Trees That Thrive in a Small Yard

Selecting a tree for a space that’s limited can be a complicated process as there are many details and a wide range of trees to research. Ornamental trees and dwarf varieties are popular for these instances as they have a slower growth rate and minimized mature growth size. Homeowners can plant a tree for a relatively low-cost window depending on the species selected. There is also potential that the addition of a tree will increase your property value.

Deciding on the Right Tree

While there are many factors to consider when space is constrained, there are a few major ones that shouldn’t be ignored; height, width, canopy, and debris. When utilizing a small area, the tree must be precisely the right size as an addition such as this tends to bring the rest of the landscaping together acting as a focal point.


Every tree grows at a different speed; the projected height of the tree you’ve selected can have an impact on whether you move forward with adding it to your property. Check around the area you’ve chosen to plant it to see if there are any power lines overhead, if there are any other trees or plants that may cause conflict, and how the tree may impact any enjoyable views in its mature state. It would help if you also decided the overall purpose for your tree; to add aesthetic or increased privacy to your yard.


The root diameter in the trees mature state can significantly impact your decision as incorrect planning can cause damage to other structures on your property or damage to your tree should the roots not have a large enough growing area. When purchasing your tree, read the tags, ask the employees questions, and research the tree’s size at maturity. Roots typically grow beyond the canopy diameter, so allowing for extra space is an essential detail to acknowledge.


The tree’s canopy is the layer of branches and leaves that cover the ground when viewed from an aerial perspective. If you’re hoping to add shade to your yard, determining the mature canopy size is necessary. Study the tree’s leaf volume to assess the level of shade that will be provided. Consider other structures and plants that may be affected by the tree’s canopy, as this may hinder your decision.


Before planting a tree, many homeowners forget to consider the amount of debris the selected species will produce. The volume of waste produced can affect the overall use of the area you have chosen to plant in. Some trees drop seedpods, nuts, or fruits, while others have droppings that are sharp or produce voluminous amounts of debris requiring constant clean up. Keep this in mind when selecting your tree as debris production may hinder a frequented area of your yard.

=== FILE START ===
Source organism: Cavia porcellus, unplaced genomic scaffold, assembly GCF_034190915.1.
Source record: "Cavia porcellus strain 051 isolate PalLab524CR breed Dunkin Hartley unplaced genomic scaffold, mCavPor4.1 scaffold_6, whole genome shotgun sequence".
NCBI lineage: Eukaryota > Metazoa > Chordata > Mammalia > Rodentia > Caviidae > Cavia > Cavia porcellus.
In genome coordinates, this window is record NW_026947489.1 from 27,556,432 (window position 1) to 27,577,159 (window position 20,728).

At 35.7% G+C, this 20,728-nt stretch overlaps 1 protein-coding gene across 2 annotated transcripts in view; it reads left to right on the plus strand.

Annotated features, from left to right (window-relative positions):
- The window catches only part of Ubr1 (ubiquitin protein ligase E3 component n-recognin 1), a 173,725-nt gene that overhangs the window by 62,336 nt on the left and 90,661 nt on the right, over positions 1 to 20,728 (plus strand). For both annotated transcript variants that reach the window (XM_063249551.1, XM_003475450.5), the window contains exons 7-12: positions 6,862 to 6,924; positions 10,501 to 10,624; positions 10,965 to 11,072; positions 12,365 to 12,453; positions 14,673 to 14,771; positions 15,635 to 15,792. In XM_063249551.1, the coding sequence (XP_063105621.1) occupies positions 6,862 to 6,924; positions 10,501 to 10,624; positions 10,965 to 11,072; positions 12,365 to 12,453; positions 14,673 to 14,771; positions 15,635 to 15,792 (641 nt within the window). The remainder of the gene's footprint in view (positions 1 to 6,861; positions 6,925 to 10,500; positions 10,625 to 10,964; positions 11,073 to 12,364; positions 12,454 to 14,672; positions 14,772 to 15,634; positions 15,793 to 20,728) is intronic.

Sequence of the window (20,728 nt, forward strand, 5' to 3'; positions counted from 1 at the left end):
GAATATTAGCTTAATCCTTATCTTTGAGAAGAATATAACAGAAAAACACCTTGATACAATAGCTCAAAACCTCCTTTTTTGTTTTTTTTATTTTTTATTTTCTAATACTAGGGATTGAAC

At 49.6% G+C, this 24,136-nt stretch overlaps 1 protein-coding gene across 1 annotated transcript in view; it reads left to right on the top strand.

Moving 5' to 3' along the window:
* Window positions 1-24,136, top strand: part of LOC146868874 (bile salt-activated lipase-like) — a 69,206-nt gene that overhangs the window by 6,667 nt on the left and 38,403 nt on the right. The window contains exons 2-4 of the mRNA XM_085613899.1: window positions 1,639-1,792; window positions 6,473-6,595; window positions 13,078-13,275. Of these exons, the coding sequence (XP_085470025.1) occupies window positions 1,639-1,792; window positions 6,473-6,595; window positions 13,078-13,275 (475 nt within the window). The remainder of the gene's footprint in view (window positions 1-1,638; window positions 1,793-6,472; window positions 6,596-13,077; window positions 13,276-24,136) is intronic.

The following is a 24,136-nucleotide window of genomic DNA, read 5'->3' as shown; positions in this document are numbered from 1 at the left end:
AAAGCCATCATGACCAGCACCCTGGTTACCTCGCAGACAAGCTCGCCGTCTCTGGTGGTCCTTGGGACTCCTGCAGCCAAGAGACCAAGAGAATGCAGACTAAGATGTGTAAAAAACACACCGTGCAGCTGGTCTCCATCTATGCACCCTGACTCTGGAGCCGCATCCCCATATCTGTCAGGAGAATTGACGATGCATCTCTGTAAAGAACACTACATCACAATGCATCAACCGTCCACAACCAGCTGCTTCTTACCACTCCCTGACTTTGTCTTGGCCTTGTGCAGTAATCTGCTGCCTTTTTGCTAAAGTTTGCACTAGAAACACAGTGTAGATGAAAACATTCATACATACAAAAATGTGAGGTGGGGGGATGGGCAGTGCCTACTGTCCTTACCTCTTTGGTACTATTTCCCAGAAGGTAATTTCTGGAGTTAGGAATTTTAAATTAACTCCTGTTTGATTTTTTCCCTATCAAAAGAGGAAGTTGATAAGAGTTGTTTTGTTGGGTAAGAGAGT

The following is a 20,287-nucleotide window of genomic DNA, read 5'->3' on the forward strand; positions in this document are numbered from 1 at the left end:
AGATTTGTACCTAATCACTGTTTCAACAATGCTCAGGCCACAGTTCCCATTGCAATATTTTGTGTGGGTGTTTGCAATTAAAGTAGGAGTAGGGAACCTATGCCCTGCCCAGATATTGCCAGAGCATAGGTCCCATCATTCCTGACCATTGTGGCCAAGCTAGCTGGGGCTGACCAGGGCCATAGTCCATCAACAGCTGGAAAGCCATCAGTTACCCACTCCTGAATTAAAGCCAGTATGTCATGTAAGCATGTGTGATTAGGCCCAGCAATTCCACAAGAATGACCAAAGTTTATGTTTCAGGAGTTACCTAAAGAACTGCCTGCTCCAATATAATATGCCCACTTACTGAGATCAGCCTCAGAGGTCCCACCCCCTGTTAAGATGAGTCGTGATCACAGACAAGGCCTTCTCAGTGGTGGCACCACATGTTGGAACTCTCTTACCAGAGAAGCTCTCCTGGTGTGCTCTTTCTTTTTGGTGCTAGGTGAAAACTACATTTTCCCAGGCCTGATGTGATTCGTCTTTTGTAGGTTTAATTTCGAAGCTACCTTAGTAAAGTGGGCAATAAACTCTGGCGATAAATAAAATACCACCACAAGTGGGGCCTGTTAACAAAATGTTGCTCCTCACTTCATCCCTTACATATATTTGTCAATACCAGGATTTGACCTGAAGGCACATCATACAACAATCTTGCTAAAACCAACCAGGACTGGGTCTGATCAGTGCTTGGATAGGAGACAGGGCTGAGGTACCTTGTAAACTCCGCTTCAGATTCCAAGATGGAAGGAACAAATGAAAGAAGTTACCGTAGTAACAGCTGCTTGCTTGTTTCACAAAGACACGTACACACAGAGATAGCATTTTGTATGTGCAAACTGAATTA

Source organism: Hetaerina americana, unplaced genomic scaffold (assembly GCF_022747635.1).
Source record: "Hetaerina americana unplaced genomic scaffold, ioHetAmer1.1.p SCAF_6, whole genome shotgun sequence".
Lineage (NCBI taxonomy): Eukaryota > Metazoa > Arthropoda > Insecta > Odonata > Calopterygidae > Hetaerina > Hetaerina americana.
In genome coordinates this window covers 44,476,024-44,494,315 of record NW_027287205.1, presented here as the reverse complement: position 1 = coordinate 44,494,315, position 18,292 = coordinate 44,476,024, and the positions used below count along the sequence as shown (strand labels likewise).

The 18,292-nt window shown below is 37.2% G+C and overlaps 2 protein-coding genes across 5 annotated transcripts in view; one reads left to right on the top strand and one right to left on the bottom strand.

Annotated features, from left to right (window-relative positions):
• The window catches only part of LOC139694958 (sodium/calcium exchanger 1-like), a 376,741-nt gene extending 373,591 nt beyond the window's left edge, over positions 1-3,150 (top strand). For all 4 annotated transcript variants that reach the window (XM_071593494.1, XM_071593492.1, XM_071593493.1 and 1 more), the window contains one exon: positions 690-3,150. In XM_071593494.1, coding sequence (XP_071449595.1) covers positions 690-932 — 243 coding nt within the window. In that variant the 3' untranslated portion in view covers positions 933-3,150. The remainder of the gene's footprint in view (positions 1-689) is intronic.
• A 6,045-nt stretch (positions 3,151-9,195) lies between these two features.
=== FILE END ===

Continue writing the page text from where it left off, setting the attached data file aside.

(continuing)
Existing Landscape Design and Architectural Style

Plants continuously grow and expand throughout their life, some maturing at a more rapid rate than others. It’s essential to consider your current landscaping as you want any new additions to work with present structures, not against them. The interior and exterior style of your home is also a beneficial detail to give attention to as you want new greenery to accent and complement rather than clash with the design already established.

A Few Options for You

With so many different species and varieties of trees, it can be overwhelming to dive into the selection process. While aesthetic preferences are necessary, several more factors should also be considered.

  • hardiness zone of your property
  • soil composition
  • water requirements
  • light availability


Mimosa (Albizia julibrissin)

Having the ability to bring a tropical presence into your property is one every property owner should jump on — primarily if you reside in colder climates. The mimosa tree produces huge fern-like leaves and unique, feathery, pink flowers that are popular with wildlife. The only downfall is that this tree can be invasive in certain areas, so it’s vital to check town restrictions before purchasing. The mimosa tree reaches an average height ranging from 20 to 25 ft tall.

Eastern Redbud (Cercis canadensis)

This tree is tolerant of colder climates but ultimately thrives in warm summers. It produces magenta and sometimes white flowers in early spring that attract a high volume of butterflies. Once the blooms fall, more of the tree’s heart-shaped leaves flourish in their place. Averaging 20 to 30 ft in height, the Eastern Redbud’s compact form translates well to small properties.